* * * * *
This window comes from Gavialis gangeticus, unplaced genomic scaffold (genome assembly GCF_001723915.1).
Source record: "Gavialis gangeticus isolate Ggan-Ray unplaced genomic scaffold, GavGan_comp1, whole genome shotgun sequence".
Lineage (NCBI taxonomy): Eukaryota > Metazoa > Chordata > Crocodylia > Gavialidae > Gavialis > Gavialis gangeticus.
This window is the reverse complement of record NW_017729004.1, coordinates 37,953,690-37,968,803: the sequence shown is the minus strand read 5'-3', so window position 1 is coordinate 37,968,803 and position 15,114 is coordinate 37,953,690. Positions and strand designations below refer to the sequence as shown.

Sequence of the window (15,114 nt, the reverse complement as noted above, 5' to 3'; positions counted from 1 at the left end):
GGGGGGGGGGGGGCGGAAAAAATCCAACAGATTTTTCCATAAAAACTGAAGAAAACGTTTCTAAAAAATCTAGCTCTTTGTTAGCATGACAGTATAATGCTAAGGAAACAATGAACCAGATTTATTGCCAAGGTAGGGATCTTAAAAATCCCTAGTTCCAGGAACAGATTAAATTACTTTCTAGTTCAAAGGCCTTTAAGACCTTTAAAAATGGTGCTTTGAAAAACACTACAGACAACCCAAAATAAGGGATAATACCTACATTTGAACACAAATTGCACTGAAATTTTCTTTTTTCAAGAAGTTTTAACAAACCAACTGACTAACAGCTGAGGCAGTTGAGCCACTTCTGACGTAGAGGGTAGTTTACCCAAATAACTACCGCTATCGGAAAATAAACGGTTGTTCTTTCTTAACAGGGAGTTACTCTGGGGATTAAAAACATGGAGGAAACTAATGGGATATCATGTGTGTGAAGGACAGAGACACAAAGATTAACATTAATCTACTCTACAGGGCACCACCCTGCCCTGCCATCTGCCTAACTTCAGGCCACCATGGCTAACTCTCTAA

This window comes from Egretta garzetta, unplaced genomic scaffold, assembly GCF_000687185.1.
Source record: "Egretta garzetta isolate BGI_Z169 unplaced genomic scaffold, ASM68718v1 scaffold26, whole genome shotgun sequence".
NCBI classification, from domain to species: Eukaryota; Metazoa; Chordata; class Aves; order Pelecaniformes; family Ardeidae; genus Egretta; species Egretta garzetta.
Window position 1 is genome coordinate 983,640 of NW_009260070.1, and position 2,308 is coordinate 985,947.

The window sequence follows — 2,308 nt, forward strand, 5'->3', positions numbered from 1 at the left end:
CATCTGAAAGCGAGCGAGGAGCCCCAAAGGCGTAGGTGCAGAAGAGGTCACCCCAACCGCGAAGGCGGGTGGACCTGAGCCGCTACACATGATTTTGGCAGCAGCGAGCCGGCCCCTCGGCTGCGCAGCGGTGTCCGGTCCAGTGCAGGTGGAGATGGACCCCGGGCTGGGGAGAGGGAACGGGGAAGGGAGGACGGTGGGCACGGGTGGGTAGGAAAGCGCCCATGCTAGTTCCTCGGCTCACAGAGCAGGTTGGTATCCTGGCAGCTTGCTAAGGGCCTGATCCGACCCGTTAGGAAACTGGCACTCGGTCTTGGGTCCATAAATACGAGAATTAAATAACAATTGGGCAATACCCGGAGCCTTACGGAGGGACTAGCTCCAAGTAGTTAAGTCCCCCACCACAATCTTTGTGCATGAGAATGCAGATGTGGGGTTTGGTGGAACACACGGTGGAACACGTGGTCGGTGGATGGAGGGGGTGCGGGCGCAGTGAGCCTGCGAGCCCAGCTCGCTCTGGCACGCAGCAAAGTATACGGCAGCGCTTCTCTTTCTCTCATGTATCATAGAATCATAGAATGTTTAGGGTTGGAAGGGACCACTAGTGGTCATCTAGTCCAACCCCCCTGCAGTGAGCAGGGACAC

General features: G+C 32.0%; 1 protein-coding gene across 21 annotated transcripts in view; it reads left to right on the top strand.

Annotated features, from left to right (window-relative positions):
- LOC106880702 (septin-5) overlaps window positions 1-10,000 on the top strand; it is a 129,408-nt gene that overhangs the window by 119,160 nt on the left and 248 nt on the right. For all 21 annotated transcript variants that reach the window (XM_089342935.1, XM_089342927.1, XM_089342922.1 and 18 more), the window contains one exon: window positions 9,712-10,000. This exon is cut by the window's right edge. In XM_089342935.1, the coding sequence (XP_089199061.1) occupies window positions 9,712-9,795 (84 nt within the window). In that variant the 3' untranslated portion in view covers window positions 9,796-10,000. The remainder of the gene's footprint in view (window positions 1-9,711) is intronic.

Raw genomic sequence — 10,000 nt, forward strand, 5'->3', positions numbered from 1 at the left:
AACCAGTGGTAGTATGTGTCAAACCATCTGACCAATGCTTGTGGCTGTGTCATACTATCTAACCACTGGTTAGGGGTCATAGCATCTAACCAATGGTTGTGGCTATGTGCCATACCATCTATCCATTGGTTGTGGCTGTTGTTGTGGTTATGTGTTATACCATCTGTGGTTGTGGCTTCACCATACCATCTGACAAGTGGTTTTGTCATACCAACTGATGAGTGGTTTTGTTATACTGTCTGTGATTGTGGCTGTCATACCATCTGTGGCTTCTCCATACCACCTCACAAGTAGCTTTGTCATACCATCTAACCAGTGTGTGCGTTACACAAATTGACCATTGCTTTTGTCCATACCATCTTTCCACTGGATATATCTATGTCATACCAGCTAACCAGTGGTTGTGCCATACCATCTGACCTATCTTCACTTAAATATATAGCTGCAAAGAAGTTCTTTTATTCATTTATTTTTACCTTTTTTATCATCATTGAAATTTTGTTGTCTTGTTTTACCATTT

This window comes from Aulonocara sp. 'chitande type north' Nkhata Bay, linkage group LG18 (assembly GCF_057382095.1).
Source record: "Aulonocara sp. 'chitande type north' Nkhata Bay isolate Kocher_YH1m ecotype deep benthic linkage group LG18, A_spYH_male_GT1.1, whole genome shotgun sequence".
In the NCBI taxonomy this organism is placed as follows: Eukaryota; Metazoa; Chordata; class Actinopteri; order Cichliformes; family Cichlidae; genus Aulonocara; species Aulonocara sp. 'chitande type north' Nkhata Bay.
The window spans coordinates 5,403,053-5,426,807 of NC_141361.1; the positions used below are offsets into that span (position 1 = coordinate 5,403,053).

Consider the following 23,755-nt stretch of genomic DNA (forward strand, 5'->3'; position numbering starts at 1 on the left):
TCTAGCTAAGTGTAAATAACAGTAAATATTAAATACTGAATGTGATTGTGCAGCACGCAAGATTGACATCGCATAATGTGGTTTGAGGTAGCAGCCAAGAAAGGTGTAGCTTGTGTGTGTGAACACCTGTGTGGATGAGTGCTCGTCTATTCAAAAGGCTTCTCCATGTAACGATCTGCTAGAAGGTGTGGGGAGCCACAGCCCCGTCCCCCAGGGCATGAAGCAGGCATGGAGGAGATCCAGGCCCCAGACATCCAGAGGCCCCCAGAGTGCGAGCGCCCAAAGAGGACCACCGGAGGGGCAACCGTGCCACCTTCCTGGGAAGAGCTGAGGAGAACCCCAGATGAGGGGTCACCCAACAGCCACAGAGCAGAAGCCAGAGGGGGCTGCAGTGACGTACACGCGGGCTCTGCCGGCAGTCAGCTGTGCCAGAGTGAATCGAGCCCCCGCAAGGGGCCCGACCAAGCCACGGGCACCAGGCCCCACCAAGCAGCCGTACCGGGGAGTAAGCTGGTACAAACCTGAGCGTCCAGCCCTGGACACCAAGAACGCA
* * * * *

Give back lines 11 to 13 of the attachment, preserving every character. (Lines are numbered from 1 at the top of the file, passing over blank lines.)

The window sequence follows — 2,308 nt, forward strand, 5'->3', positions numbered from 1 at the left end:
CATCTGAAAGCGAGCGAGGAGCCCCAAAGGCGTAGGTGCAGAAGAGGTCACCCCAACCGCGAAGGCGGGTGGACCTGAGCCGCTACACATGATTTTGGCAGCAGCGAGCCGGCCCCTCGGCTGCGCAGCGGTGTCCGGTCCAGTGCAGGTGGAGATGGACCCCGGGCTGGGGAGAGGGAACGGGGAAGGGAGGACGGTGGGCACGGGTGGGTAGGAAAGCGCCCATGCTAGTTCCTCGGCTCACAGAGCAGGTTGGTATCCTGGCAGCTTGCTAAGGGCCTGATCCGACCCGTTAGGAAACTGGCACTCGGTCTTGGGTCCATAAATACGAGAATTAAATAACAATTGGGCAATACCCGGAGCCTTACGGAGGGACTAGCTCCAAGTAGTTAAGTCCCCCACCACAATCTTTGTGCATGAGAATGCAGATGTGGGGTTTGGTGGAACACACGGTGGAACACGTGGTCGGTGGATGGAGGGGGTGCGGGCGCAGTGAGCCTGCGAGCCCAGCTCGCTCTGGCACGCAGCAAAGTATACGGCAGCGCTTCTCTTTCTCTCATGTATCATAGAATCATAGAATGTTTAGGGTTGGAAGGGACCACTAGTGGTCATCTAGTCCAACCCCCCTGCAGTGAGCAGGGACAC

General features: G+C 32.0%; 1 protein-coding gene across 21 annotated transcripts in view; it reads left to right on the top strand.